Demands and expectations for Chief Executive- elect Carrie Lam started pouring in a day after the election.
Lawmaker Jeffrey Lam Kin Fung, who voted for Mrs Lam, yesterday listed several requests at a press conference which he held together with other members of the Business and Professionals Alliance (BPA) of Hong Kong, the second-largest political group in the Legislative Council.
Among Mr Lam's wish list is for Mrs Lam to review the current administration's plan to change some conditions for workers' retirement funds, which is called the Mandatory Provident Fund (MPF).
Incumbent Leung Chun Ying announced in his final policy address in January that the government would progressively abolish a practice that allows employers to use their contributions to their workers' retirement funds to offset severance or long-service payments.
The move is welcomed by employees but is strongly opposed by business sectors, which argue that it will impose a heavy financial burden on them.
Mr Lam also urged Mrs Lam to give the tourism sector a boost by organising more world-class events; introduce a two-tier profits tax system which the business sector has proposed over the years; help lighten the burden of small and medium-sized enterprises; nurture talent in the film industry; and facilitate collaboration between Hong Kong and the mainland's film industries.
"I called Mrs Lam and told her that BPA will walk together with Mrs Lam in the next five years. But we need to sit down and exchange our views. We want to reflect our views which are different from her manifesto," Mr Lam, vice-chairman of BPA, told reporters yesterday.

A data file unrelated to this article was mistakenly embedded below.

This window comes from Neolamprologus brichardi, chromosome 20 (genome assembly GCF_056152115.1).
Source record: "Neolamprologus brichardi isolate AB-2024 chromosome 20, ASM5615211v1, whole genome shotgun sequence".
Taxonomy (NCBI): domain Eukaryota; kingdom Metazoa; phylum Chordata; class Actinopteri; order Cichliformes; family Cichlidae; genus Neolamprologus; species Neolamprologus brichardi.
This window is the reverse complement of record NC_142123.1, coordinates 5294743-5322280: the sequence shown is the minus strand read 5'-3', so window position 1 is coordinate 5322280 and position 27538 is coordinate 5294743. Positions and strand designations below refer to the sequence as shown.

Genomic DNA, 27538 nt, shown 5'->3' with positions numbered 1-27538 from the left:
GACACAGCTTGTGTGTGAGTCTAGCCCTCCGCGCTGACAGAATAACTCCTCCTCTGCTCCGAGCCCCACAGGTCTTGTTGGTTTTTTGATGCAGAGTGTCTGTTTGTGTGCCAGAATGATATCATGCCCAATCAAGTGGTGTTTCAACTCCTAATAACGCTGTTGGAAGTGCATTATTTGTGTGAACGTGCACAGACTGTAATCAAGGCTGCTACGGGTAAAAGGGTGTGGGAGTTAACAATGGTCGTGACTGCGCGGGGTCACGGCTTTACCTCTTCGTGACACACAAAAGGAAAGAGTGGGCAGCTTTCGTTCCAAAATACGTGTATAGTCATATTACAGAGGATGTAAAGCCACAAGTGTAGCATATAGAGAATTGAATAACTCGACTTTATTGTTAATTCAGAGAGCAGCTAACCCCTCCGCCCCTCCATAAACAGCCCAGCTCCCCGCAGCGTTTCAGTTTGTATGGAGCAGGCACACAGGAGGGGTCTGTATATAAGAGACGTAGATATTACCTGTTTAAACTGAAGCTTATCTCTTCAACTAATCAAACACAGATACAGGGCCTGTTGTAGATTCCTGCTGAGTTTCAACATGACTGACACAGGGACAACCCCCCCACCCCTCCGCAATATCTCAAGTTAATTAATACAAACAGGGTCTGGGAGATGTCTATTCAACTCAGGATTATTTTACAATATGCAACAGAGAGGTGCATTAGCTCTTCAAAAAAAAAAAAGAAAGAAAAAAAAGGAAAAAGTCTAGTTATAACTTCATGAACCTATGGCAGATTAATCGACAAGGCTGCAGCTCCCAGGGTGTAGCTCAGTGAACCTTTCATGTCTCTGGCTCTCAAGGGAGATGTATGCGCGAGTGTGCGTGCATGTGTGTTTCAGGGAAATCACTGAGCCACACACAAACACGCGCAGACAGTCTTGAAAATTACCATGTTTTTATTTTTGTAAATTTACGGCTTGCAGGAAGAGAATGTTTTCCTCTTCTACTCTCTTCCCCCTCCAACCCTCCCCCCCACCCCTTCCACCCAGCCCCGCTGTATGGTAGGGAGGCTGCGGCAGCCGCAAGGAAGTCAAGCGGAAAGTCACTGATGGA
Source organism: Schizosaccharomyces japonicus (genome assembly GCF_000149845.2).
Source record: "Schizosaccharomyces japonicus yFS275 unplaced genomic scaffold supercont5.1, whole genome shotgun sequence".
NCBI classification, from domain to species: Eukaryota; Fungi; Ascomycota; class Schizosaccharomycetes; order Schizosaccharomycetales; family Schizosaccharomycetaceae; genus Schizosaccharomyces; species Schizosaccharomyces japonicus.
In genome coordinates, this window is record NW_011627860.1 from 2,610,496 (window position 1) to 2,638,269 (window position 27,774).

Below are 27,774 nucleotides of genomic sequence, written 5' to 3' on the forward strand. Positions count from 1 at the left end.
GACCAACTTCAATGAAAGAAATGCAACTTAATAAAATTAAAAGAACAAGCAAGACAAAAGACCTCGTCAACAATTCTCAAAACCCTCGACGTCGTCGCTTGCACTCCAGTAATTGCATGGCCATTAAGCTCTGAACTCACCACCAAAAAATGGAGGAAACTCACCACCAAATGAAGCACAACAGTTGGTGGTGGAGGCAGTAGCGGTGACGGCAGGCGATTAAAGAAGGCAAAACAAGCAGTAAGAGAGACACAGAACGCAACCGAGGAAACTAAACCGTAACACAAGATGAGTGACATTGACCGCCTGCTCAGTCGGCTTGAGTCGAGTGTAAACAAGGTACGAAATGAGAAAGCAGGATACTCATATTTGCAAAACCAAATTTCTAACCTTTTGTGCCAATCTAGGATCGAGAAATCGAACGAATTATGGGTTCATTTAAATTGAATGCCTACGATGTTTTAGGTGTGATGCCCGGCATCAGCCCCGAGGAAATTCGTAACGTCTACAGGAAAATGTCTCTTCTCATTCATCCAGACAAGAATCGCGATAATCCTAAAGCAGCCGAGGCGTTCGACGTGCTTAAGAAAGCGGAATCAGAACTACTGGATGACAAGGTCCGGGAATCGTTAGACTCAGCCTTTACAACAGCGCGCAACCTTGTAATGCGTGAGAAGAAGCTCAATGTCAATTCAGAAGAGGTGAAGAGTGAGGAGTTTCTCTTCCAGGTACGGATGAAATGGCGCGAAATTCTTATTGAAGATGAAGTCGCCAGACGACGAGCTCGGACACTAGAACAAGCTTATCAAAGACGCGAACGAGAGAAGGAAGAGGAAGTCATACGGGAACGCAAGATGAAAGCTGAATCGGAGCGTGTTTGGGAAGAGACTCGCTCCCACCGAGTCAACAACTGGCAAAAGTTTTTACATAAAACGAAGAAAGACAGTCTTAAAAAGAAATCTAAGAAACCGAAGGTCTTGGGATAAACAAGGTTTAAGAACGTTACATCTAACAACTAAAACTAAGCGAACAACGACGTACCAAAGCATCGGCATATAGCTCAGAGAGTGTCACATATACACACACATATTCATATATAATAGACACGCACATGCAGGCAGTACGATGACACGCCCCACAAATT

On Sunday, Mrs Lam, 59, won 777 votes or 67 per cent of the 1,163 valid votes to beat former financial chief John Tsang, 65, who had 365 votes, and retired judge Woo Kwok Hing, 70, who had only 21 votes.
It is believed that lawmakers from the business sectors who had initially pledged their support for Mr Tsang switched their support to Mrs Lam. Representatives of business sectors hold more than 200 votes in the 1,194-member election committee.
"Her allegiance is to the pro-Beijing and business sectors. She would have to repay their support," said political analyst Willy Lam.
Lawmaker Christopher Cheung Wah Fung, who represents the financial services sector, yesterday said it is also important for the future financial chief to possess a wealth of experience and to be able to take the financial sector forward. Mr Cheung said he hoped the candidate would be someone from the financial industry.